A gravestone creator in a small town in Romania took his mission seriously to memorialize the dead. But he did in, er, “living color,” so to speak. With plenty of colorful images and even dirty little secrets and gossip carved onto tombstones of the local residents at the “Merry Cemetery.”
The “Merry Cemetery” Sapanta, Romania. Image credit: “Merry Cemetery – Sapanta – Romania 01”, by Adam Jones (Adam63). Wikimedia Commons image at- http://commons.wikimedia.org/wiki/File:Merry_Cemetery_-_Sapanta_-_Romania_01.jpg#mediaviewer/File:Merry_Cemetery_-_Sapanta_-_Romania_01.jpg.
As reported in the New York Daily News, the woodcarver responsible for over 1000 gravestones in the “Merry Cemetery” would wander through town, taking notes on people’s quirks and secrets. Some flaws–drinking and carousing among them–are memorialized colorfully on their tombstones. On other stones, you’ll find his sad laments for the untimely passing of a child or the death of an adult by a sad accident.
“There’s no point in hiding secrets in this small town in Maramures, so people’s lives are captured honestly in their epitaphs,” reports the article.
The woodcarver was Stan Ion Patras, who lived from 1908-1977. Conscious of the legacy he was leaving–and perhaps anxious to tell his own story rather than have someone else do it–Patras carved his own tombstone before he passed away. He trained his replacement, who continues to add to the brightly colored crosses.
Here’s another detail I thought was neat: Patras’ folk art was highly symbolic. According to a New York Times article on the cemetery, “The portrait of the deceased is central, surrounded by geometric designs in symbolic colors: yellow for fertility, red for passion, green for life, black for untimely death. The color scheme is keyed to the subject’s life — if, for example, the deceased had many children, yellow carries the design. Some crosses are crowned with white doves representing the soul; a black bird implies a tragic or suspicious end. The background is always blue, the color of hope and freedom.”
What’s the most fascinating cemetery you’ve ever visited? What’s the most memorable epitaph you’ve ever found? Share it on our Genealogy Gems Facebook page!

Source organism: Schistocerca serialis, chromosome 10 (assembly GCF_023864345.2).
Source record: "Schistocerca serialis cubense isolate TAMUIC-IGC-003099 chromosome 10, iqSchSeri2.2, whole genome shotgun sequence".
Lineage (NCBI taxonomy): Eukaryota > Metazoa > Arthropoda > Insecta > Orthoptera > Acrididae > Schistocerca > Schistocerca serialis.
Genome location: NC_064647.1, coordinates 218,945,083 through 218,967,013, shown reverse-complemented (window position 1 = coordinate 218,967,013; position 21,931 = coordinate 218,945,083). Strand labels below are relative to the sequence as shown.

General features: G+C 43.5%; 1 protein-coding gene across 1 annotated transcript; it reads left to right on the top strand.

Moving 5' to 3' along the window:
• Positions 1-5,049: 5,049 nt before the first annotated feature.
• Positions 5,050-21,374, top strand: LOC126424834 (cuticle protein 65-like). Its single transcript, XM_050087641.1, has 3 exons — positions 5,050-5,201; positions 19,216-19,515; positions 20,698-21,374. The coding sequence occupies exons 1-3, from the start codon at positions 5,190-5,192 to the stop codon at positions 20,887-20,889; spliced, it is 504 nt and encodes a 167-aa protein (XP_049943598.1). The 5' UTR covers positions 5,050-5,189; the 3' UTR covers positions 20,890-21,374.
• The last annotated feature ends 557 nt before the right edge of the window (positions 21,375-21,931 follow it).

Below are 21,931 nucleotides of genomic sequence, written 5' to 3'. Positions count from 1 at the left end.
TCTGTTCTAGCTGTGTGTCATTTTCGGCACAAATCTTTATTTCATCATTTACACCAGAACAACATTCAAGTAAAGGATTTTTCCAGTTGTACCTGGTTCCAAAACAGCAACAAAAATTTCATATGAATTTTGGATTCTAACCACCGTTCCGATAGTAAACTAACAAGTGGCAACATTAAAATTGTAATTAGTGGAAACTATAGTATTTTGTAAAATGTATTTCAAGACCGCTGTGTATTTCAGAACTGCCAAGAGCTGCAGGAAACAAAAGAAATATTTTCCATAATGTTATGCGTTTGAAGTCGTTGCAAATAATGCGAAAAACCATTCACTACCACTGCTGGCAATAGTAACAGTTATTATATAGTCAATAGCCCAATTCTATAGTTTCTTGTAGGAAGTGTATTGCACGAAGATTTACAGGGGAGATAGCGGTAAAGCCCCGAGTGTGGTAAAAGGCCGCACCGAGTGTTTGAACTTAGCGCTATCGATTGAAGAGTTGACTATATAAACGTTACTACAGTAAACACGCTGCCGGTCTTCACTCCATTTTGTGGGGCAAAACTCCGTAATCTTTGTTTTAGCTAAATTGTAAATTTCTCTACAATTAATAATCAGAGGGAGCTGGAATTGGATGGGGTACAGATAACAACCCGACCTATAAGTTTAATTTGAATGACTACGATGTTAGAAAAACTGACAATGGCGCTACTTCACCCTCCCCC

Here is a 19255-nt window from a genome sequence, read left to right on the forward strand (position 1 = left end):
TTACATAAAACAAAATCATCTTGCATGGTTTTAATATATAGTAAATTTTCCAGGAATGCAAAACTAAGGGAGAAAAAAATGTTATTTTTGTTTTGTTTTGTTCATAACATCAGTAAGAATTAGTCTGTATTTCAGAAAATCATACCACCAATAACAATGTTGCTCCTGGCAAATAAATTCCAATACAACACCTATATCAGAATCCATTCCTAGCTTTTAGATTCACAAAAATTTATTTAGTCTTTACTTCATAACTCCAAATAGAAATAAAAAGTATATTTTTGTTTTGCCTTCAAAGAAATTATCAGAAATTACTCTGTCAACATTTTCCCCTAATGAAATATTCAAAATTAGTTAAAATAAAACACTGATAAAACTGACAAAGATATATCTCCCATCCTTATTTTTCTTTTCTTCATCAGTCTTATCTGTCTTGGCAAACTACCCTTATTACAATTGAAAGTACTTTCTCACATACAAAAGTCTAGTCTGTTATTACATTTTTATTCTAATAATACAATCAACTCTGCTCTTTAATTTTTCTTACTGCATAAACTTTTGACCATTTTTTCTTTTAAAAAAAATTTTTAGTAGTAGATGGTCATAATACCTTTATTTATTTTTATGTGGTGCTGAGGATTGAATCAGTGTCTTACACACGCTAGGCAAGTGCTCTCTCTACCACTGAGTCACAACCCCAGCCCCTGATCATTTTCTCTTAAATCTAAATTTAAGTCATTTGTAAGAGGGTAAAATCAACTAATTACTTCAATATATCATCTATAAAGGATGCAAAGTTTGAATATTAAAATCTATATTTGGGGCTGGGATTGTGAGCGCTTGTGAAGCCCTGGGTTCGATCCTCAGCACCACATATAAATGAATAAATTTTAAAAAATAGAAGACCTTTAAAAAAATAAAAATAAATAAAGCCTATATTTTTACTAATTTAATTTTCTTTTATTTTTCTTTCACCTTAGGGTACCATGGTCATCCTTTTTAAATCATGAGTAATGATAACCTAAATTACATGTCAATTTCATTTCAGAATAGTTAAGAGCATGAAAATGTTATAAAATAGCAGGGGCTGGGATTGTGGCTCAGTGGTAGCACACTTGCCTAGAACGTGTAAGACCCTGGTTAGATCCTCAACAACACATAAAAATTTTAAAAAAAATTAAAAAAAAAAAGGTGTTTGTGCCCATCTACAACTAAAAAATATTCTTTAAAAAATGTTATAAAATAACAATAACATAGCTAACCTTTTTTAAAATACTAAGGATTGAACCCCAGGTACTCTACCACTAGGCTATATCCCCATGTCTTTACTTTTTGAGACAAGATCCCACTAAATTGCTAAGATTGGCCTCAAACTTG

If you’re a MyHeritage user, you know how powerful their search and record matching technologies are–and how many records and trees they have. If you use RootsMagic, you know how adeptly this family history software helps you build and maintain your master family tree. Now you can work more heritage magic by combining these powerful family history tools!
MyHeritage’s Smart Matching™ and Record Matching technologies have been integrated into newly-released RootsMagic 7 in a feature called WebHints. Whenever new records become available that match people in your RootsMagic tree, MyHeritage will send you a clickable alert. It’s kind of like having Google Alerts for MyHeritage embedded right within MyHeritage! Some records will be free to view; others will require a MyHeritage subscription. Either way, don’t you want to know what’s out there that you might be missing? (Bonus: WebHints also include hints from FamilySearch.org!)
Personally, I’m so pleased to see this collaboration. RootsMagic is a longtime sponsor of the free Genealogy Gems Podcast. MyHeritage also sponsors our podcast now, too. These companies offer products I love to share with readers and listeners because they are truly “genealogy gems.”
A few more good-to-know facts:
RootsMagic assures users that “information sent by RootsMagic to MyHeritage for matching is never collected or shared, and is deleted after matching to ensure the complete privacy of RootsMagic users and their data.
You do have the option to turn off WebHints if you need to for whatever reason. In the software, go to Tools, File Options, and then uncheck WebHints.
MyHeritage matching technologies are also being integrated by Dutch genealogy software Aldfaer and the online genealogy services of Coret Genealogie in the Netherlands.
Is it time for you to try a free trial of RootsMagic and MyHeritage? Test drive them both with their freebie versions (still powerful and totally compatible with the paid upgrades). Click hereto learn about RootsMagic 7 (and the free version, RootsMagic Essentials) and here to learn about free and paid subscription options at MyHeritage.com.
What are you finding in your WebAlerts on MyHeritage (or by searching the site yourself)? I’d love to hear from you! Post your discoveries on the Genealogy Gems Facebook page!